Clinical and cost-effectiveness of cholecystectomy versus observation/conservative management for preventing recurrent symptoms and complications in adults presenting with uncomplicated symptomatic gallstones or cholecystitis
Gallstones disease (cholelithiasis) is one of the most common and costly gastrointestinal disorders in Western countries. Approximately 15% of the adult Western population suffer from gallstones. Laparoscopic cholecystectomy has become the therapy of choice for patients with symptomatic gallstones with or without cholecystitis and the rate of surgical procedures has increased over time. In the UK, (early) cholecystectomy is commonly offered to symptomatic patients suffering from biliary colic or cholecystitis, with a significant cost to the NHS. However, a proportion of these patients do not show up for elective surgery or opt for conservative treatment. Whilst many studies have concentrated on the best timing for performing surgery and on operative outcomes and complications the question whether cholecystectomy is always required in patients with mild, uncomplicated, symptomatic gallstones has not been rigorously evaluated in a UK setting. In a recent population-based cohort study, 58% of the patients who initially presented with mild, uncomplicated symptoms and 52% of those who had severe, uncomplicated symptoms at presentation did not experience further episodes of biliary pain at medium-term follow-up. These findings indicated that symptomatic uncomplicated patients may be treated expectantly. This study includes a systematic review of the evidence for the safety and clinical and cost-effectiveness of conservative treatment versus immediate surgery, as well as de novo decision modelling to determine which management option is likely to offer the most cost-effective use of NHS resources.
Outcome and Translation
This study developed clinical care pathways for the treatment of symptomatic gallstones in a UK NHS context; summarised evidence for the clinical effectiveness and safety of observation/conservative management compared to surgery; determined the relative cost-effectiveness of the alternative option; and Identified and prioritised future research. As a result of the uncertainty surrounding the clinical and cost-effectiveness of the alternative approaches to treatment, the NIHR HTA programme subsequently commissioned a prospective trial to definitively address this question. The AoT theme is currently collaborating on this on-going study (see http://www.abdn.ac.uk/heru/research/assessment-of-technologies/techdesign/evar/).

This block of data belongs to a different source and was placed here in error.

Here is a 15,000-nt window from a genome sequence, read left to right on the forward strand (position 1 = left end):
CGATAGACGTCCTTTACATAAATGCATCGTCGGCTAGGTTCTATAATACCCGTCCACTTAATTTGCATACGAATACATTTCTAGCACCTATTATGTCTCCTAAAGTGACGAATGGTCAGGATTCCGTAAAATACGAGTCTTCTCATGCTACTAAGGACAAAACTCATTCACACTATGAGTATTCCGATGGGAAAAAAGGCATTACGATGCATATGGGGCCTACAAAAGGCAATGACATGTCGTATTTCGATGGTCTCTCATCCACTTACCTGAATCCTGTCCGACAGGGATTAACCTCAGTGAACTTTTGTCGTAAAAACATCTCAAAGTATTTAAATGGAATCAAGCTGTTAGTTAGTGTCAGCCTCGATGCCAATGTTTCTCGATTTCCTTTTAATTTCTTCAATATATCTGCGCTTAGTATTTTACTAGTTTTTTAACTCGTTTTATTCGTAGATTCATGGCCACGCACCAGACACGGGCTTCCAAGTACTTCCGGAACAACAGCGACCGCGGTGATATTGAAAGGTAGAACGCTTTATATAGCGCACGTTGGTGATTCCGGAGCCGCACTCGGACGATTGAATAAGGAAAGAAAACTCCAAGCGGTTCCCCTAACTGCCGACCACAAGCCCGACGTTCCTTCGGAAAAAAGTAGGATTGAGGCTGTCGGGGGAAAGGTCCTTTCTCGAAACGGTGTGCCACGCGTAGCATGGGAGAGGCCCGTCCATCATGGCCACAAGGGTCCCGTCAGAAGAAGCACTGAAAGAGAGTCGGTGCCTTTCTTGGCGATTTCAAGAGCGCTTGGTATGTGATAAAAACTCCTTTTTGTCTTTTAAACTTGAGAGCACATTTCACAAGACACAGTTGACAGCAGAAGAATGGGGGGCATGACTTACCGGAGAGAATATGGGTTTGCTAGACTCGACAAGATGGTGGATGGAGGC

External collaborators: C Ramsay, M Brazelli, C Cruikshank, F Stewart, C Fraser, A Elders, A Avenell (HSRU, University of Aberdeen); I Ahmed, J Leeds (NHS Grampian)
Brazzelli, M., Cruickshank, M., Kilonzo, M., Ahmed, I., Stewart, F., McNamee, P., Elders, A., Fraser, C., Avenell, A. and Ramsay, C. (2014) 'Clinical effectiveness and cost-effectiveness of cholecystectomy compared with observation/conservative management for preventing recurrent symptoms and complications in adults presenting with uncomplicated symptomatic gallstones or cholecystitis: a systematic review and economic evaluation', Health Technology Assessment, 18(55).
Brazzelli, M., Cruickshank, M., Kilonzo, M., Ahmed, I., Stewart, F., McNamee, P., Elders, A., Fraser, C., Avenell, A. and Ramsay, C. (2015) 'Systematic review of the clinical and cost effectiveness of cholecystectomy versus observation/conservative management for uncomplicated symptomatic gallstones or cholecystitis', Surgical Endoscopy, 29(3), 637-647.
Kilonzo, M. (2016) 'Gallstones: wait and see or treat?', HERU Policy Brief, University of Aberdeen, April 2016.